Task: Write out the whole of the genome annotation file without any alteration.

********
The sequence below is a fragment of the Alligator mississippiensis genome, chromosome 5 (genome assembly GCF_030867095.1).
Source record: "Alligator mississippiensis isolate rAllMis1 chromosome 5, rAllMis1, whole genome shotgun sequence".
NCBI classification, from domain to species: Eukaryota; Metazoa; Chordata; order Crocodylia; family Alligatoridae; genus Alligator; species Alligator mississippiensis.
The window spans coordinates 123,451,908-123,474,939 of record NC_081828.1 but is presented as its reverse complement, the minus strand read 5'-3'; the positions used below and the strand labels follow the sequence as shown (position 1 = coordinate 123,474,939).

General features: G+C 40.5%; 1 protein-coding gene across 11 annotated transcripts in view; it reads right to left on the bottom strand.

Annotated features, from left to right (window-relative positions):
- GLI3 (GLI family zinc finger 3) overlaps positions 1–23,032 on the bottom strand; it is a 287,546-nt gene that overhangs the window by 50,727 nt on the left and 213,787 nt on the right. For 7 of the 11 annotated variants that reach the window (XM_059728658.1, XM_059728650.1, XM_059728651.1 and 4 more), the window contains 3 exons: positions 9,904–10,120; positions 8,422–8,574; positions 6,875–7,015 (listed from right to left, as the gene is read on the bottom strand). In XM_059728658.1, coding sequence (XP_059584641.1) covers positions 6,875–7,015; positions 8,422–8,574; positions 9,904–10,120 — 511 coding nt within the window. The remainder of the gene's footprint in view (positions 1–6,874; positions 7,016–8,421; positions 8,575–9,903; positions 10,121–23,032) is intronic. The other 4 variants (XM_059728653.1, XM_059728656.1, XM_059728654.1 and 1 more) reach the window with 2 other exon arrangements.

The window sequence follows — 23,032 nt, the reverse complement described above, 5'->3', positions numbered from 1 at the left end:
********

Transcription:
The sequence below is a fragment of the Alligator mississippiensis genome, chromosome 5 (genome assembly GCF_030867095.1).
Source record: "Alligator mississippiensis isolate rAllMis1 chromosome 5, rAllMis1, whole genome shotgun sequence".
NCBI classification, from domain to species: Eukaryota; Metazoa; Chordata; order Crocodylia; family Alligatoridae; genus Alligator; species Alligator mississippiensis.
The window spans coordinates 123,451,908-123,474,939 of record NC_081828.1 but is presented as its reverse complement, the minus strand read 5'-3'; the positions used below and the strand labels follow the sequence as shown (position 1 = coordinate 123,474,939).

General features: G+C 40.5%; 1 protein-coding gene across 11 annotated transcripts in view; it reads right to left on the bottom strand.

Annotated features, from left to right (window-relative positions):
- GLI3 (GLI family zinc finger 3) overlaps positions 1–23,032 on the bottom strand; it is a 287,546-nt gene that overhangs the window by 50,727 nt on the left and 213,787 nt on the right. For 7 of the 11 annotated variants that reach the window (XM_059728658.1, XM_059728650.1, XM_059728651.1 and 4 more), the window contains 3 exons: positions 9,904–10,120; positions 8,422–8,574; positions 6,875–7,015 (listed from right to left, as the gene is read on the bottom strand). In XM_059728658.1, coding sequence (XP_059584641.1) covers positions 6,875–7,015; positions 8,422–8,574; positions 9,904–10,120 — 511 coding nt within the window. The remainder of the gene's footprint in view (positions 1–6,874; positions 7,016–8,421; positions 8,575–9,903; positions 10,121–23,032) is intronic. The other 4 variants (XM_059728653.1, XM_059728656.1, XM_059728654.1 and 1 more) reach the window with 2 other exon arrangements.

The window sequence follows — 23,032 nt, the reverse complement described above, 5'->3', positions numbered from 1 at the left end: